The evolving nature of Scholarly Communication roles means that no two roles are the same. These roles can have many elements including repository management, some open data, some responsible metrics, some REF management, some copyright and licensing, some working with the media… and some all of the above. We are aiming to bring together all the aspects of scholarly communication into one event.
We would like to feature underrepresented voices in Scholarly Communication – as the profession becomes more diverse, one of the aims of this event is to create equal access opportunities for underrepresented groups. We actively encourage submissions from colleagues at all stages of their career, and from individuals who have never presented at a conference or event before, to more experienced voices from diverse communities.
The conference will bring together day-to-day practitioners of Scholarly Communications, primarily those who work at institutions across the UK, although international participants are, of course, welcome – those supporting Scholarly Communication from library and/or research services, including those whose role have a component of Scholarly Communications, i.e. repository manager, open data, responsible metrics, REF, copyright or advocacy but that don’t consider themselves experts in the field of scholarly communications. The conference will provide an opportunity to hear about the practical approaches being taken to Scholarly Communications, to share ideas and resources, and develop new networks.
We are aiming to cover both current solutions and approaches, as well as new areas of development, such as the CREDIT framework and persistent organisational identifiers and are keen for members of the community to share their experience and approaches.
We welcome any and all ideas under the broad heading of ‘Scholarly Communication for practitioners’. Topics could cover, but are not limited to:
- Advocacy – What? How? When? Who?
- Balancing roles – competing priorities in Scholarly Communication roles
- Current challenges in Scholarly Communication and how you are addressing these at your institution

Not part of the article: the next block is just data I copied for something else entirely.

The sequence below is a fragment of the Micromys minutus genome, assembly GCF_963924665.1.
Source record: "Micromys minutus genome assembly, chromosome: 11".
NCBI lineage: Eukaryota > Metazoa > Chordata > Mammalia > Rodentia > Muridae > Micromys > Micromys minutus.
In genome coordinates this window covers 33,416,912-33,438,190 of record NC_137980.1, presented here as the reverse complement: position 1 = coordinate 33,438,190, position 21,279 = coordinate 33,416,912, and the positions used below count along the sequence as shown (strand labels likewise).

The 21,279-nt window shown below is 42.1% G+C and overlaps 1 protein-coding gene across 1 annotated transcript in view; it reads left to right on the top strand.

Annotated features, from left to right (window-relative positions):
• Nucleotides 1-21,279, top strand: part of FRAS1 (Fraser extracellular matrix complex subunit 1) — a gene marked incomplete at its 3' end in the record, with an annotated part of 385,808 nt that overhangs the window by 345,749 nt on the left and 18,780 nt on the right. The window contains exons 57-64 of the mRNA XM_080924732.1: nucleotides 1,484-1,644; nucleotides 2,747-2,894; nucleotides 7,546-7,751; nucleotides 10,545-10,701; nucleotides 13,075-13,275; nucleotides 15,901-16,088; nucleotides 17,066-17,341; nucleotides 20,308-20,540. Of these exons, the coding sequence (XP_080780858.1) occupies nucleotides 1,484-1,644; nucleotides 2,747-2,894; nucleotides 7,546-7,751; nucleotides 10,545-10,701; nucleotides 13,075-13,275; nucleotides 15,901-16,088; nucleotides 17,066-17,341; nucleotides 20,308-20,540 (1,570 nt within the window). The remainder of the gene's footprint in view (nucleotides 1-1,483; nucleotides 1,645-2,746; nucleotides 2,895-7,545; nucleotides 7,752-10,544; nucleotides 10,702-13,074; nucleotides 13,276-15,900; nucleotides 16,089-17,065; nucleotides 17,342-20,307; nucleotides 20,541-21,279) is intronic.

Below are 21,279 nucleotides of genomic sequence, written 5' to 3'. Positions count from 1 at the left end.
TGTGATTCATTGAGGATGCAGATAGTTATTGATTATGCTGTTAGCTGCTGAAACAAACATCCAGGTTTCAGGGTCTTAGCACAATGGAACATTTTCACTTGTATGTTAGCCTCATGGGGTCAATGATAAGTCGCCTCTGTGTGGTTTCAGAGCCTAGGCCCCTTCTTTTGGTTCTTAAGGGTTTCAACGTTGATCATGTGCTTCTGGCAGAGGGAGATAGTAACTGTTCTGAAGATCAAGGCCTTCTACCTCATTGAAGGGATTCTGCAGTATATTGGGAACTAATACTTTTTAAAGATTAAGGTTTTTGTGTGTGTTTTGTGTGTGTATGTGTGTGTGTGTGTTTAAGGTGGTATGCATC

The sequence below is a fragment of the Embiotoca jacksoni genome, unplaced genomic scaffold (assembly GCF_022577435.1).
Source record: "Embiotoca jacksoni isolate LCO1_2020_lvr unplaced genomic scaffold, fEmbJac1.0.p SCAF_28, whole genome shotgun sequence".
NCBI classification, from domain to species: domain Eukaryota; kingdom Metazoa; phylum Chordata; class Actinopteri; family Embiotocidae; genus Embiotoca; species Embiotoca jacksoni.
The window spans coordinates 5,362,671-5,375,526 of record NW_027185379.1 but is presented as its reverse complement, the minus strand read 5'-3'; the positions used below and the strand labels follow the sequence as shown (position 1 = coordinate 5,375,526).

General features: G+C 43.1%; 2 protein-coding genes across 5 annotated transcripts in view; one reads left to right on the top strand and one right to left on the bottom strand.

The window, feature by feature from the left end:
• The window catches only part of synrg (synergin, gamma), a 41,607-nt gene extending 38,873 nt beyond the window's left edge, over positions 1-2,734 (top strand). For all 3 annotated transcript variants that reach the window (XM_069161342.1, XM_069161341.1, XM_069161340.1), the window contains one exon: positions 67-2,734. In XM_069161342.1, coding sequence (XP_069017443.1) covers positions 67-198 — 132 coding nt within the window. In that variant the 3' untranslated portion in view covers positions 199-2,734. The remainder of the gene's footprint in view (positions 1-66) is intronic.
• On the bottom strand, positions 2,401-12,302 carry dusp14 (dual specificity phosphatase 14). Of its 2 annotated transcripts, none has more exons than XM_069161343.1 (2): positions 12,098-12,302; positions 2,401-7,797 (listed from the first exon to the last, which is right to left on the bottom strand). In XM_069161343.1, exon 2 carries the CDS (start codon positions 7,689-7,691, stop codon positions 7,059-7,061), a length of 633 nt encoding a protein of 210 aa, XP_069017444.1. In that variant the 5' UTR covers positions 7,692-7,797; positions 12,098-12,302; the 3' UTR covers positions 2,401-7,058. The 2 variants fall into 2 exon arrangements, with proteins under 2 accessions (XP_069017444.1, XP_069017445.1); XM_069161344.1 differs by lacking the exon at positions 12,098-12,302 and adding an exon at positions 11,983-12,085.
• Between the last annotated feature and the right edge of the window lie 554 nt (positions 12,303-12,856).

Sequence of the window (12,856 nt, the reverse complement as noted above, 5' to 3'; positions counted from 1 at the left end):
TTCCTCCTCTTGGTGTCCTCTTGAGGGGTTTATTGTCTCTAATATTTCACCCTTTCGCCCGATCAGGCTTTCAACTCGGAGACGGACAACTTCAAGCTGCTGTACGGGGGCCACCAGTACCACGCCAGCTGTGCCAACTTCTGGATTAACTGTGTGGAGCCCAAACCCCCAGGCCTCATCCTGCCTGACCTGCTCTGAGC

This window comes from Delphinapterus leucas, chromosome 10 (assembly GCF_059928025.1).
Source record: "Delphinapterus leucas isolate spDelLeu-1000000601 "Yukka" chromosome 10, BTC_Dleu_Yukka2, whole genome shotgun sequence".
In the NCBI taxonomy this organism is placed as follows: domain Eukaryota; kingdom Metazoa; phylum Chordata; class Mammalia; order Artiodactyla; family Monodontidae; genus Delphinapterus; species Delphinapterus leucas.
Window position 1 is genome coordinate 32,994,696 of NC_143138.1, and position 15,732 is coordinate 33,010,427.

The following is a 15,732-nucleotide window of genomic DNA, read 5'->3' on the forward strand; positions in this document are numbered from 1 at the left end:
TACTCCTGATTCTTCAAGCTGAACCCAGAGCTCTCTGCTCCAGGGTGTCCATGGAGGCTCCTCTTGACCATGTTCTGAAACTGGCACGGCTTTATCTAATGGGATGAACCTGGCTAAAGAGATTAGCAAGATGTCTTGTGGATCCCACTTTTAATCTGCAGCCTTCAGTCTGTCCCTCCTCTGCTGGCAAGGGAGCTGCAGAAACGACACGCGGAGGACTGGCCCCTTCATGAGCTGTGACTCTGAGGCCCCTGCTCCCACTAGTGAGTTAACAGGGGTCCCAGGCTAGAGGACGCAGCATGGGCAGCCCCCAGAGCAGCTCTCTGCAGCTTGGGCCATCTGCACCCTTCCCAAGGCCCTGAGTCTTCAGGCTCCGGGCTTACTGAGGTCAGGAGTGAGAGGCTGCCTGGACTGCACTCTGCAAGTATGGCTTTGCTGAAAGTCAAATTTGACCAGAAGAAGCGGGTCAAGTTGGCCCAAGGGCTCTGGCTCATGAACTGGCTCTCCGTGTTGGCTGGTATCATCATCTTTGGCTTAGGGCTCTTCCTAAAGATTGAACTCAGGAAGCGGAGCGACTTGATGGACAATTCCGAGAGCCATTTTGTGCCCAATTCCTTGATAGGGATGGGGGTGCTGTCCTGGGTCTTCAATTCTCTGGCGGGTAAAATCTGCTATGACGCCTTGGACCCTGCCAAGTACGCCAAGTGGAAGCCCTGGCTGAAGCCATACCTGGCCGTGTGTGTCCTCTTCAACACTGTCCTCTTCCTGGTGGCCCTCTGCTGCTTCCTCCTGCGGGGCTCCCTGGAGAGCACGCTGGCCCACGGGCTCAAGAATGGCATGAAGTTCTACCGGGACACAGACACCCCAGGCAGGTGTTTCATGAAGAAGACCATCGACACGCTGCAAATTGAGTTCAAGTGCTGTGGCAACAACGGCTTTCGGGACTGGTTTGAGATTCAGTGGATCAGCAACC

- Inclusive Scholarly Communication
- Implementing external policies and innovation in a complex research environment
- New tools and technologies – the what, why and how of adoption and implementation.
- Scholarly Communication in a global environment
- The future of Scholarly Communication… and what you are doing to get there!
As there are as many approaches as there are people involved in Scholarly Communication, we leave the format up to you. Always wanted to deliver a keynote? Send us a paper! Lightening talk? Workshop? Pecha Kucha? Poster? Panel idea?
To submit a proposal, please send the following information to email@example.com by 1st March 2019:
- 150 word abstract
- Preferred format
- Name, job title and institution
- If you identify with an underrepresented group and/or have never presented at a conference before, please preface your submission title with “(priority)” e.g. “(priority) What does Scholarly Communication mean?”. This will not be shared beyond the committee, will not be included in the program and you do not need to provide any additional information.
We will endeavour to arrange the format as requested, but we may need to make some changes to fit in the allocated times and rooms. For further information on this contact firstname.lastname@example.org
The organising committee are:
- Josie Caplehorne, Scholarly Communication Co-ordinator, University of Kent
- Dr Gareth Cole, Research Data Manager, Loughborough University
- Sarah Slowe, Head of Scholarly Communication, University of Kent
- Pilar Pousada Solino, Research Environment Manager, Research and Enterprise, University of Lincoln.
- Dr Steven Vidovic Open Research Development Manager, Library, University of Southampton